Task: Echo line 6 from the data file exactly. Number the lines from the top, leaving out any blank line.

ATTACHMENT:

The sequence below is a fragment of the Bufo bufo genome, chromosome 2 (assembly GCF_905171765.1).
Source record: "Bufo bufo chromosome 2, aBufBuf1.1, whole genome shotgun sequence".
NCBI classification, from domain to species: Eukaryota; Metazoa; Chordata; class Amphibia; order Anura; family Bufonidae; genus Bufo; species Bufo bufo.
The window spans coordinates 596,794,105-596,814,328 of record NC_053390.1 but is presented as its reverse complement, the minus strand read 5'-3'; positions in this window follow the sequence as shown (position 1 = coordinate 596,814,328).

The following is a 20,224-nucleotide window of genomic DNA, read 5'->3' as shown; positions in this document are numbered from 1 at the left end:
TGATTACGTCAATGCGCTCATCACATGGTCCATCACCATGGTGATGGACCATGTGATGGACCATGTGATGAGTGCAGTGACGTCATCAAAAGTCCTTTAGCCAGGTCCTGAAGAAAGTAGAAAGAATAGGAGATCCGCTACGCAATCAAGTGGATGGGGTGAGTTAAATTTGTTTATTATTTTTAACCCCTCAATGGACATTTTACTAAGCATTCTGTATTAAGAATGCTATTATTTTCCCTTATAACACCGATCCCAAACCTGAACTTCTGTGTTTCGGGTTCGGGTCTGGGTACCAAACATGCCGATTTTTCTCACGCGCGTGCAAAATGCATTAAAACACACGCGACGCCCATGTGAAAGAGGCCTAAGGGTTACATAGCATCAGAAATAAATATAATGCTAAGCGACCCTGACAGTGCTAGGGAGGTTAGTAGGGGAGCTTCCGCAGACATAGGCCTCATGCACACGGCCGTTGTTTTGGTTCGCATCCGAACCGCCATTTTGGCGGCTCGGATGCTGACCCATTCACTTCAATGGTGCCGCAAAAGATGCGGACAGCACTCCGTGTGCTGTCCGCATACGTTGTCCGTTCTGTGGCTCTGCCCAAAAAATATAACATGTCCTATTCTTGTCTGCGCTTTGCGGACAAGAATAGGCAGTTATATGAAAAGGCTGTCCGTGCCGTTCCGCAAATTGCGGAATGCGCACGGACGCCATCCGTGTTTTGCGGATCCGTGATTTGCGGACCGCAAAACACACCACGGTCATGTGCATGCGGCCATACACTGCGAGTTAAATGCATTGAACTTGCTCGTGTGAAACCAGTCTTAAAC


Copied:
TGATTACGTCAATGCGCTCATCACATGGTCCATCACCATGGTGATGGACCATGTGATGGACCATGTGATGAGTGCAGTGACGTCATCAAAAGTCCTTTAGCCAGGTCCTGAAGAAAGTAGAAAGAATAGGAGATCCGCTACGCAATCAAGTGGATGGGGTGAGTTAAATTTGTTTATTATTTTTAACCCCTCAATGGACATTTTACTAAGCATTCTGTATTAAGAATGCTATTATTTTCCCTTATAACACCGATCCCAAACCTGAACTTCTGTGTTTCGGGTTCGGGTCTGGGTACCAAACATGCCGATTTTTCTCACGCGCGTGCAAAATGCATTAAAACACACGCGACGCCCATGTGAAAGAGGCCTAAGGGTTACATAGCATCAGAAATAAATATAATGCTAAGCGACCCTGACAGTGCTAGGGAGGTTAGTAGGGGAGCTTCCGCAGACATAGGCCTCATGCACACGGCCGTTGTTTTGGTTCGCATCCGAACCGCCATTTTGGCGGCTCGGATGCTGACCCATTCACTTCAATGGTGCCGCAAAAGATGCGGACAGCACTCCGTGTGCTGTCCGCATACGTTGTCCGTTCTGTGGCTCTGCCCAAAAAATATAACATGTCCTATTCTTGTCTGCGCTTTGCGGACAAGAATAGGCAGTTATATGAAAAGGCTGTCCGTGCCGTTCCGCAAATTGCGGAATGCGCACGGACGCCATCCGTGTTTTGCGGATCCGTGATTTGCGGACCGCAAAACACACCACGGTCATGTGCATGCGGCCATACACTGCGAGTTAAATGCATTGAACTTGCTCGTGTGAAACCAGTCTTAAAC